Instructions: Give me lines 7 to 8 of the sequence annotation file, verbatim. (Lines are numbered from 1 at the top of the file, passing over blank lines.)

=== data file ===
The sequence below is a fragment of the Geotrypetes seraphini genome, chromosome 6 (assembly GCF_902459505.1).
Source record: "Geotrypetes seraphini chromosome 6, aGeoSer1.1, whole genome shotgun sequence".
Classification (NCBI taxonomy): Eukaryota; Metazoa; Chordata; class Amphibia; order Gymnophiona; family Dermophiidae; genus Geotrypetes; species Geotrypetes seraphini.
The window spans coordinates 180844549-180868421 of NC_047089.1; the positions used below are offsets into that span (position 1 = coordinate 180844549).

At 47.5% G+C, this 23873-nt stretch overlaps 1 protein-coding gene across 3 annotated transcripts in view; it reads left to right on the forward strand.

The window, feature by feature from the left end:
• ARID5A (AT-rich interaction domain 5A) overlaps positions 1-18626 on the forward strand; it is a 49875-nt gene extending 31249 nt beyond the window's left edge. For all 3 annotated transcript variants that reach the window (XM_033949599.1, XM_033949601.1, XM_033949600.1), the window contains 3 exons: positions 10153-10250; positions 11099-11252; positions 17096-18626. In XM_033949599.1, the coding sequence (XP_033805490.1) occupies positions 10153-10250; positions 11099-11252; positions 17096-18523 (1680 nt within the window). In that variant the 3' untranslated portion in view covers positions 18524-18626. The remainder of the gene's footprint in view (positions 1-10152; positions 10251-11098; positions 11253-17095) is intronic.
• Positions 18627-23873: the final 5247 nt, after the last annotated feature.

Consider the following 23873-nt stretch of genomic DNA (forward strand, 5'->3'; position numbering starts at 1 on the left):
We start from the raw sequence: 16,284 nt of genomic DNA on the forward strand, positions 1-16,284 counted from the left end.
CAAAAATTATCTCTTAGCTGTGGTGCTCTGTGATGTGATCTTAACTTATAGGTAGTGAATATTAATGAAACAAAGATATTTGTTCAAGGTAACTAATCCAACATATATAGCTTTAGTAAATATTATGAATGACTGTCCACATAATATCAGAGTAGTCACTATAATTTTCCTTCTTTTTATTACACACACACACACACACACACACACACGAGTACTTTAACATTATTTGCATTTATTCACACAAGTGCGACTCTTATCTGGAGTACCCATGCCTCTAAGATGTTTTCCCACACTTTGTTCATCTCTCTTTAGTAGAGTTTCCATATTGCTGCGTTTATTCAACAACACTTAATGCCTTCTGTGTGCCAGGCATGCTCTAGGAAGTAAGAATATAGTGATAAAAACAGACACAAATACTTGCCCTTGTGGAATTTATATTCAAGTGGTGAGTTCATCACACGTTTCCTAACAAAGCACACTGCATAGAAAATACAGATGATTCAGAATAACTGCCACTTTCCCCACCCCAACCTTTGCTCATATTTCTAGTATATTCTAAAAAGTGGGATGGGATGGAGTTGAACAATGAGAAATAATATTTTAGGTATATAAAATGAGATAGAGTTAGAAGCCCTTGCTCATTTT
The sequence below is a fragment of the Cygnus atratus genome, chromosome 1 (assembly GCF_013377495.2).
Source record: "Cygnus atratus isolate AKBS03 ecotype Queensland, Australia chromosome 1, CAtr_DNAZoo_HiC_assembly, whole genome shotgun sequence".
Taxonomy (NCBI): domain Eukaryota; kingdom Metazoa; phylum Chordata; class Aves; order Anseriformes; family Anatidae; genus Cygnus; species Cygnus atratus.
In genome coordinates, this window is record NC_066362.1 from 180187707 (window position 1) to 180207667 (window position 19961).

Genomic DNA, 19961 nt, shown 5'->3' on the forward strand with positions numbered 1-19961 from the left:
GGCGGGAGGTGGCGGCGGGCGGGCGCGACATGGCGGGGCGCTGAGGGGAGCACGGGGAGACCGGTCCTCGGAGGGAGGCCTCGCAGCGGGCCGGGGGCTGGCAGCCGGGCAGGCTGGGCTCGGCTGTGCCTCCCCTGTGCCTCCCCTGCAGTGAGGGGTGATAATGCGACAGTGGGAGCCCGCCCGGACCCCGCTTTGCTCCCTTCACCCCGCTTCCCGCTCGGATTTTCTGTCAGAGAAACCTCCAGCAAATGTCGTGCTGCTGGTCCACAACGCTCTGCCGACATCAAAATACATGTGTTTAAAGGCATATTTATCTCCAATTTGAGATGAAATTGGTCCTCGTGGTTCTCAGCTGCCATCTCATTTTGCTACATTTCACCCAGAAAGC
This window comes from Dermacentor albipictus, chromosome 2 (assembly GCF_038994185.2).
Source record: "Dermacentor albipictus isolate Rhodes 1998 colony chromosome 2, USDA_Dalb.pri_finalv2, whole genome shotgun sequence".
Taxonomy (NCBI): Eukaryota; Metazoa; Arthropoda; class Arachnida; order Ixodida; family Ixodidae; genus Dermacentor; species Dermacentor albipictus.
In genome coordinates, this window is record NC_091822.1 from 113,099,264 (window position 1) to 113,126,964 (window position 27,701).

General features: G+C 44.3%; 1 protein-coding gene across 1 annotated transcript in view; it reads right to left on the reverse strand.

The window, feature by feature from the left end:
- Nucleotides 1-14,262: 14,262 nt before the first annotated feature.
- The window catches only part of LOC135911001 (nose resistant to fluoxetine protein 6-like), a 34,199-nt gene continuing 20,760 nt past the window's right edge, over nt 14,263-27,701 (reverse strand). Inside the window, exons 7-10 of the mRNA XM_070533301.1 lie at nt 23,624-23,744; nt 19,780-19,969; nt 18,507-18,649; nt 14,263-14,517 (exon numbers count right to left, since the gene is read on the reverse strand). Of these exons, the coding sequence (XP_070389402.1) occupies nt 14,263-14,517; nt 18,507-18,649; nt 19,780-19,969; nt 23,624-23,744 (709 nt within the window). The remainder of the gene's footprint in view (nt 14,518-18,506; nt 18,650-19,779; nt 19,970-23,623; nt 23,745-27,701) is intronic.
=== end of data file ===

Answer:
• ARID5A (AT-rich interaction domain 5A) overlaps positions 1-18626 on the forward strand; it is a 49875-nt gene extending 31249 nt beyond the window's left edge. For all 3 annotated transcript variants that reach the window (XM_033949599.1, XM_033949601.1, XM_033949600.1), the window contains 3 exons: positions 10153-10250; positions 11099-11252; positions 17096-18626. In XM_033949599.1, the coding sequence (XP_033805490.1) occupies positions 10153-10250; positions 11099-11252; positions 17096-18523 (1680 nt within the window). In that variant the 3' untranslated portion in view covers positions 18524-18626. The remainder of the gene's footprint in view (positions 1-10152; positions 10251-11098; positions 11253-17095) is intronic.
• Positions 18627-23873: the final 5247 nt, after the last annotated feature.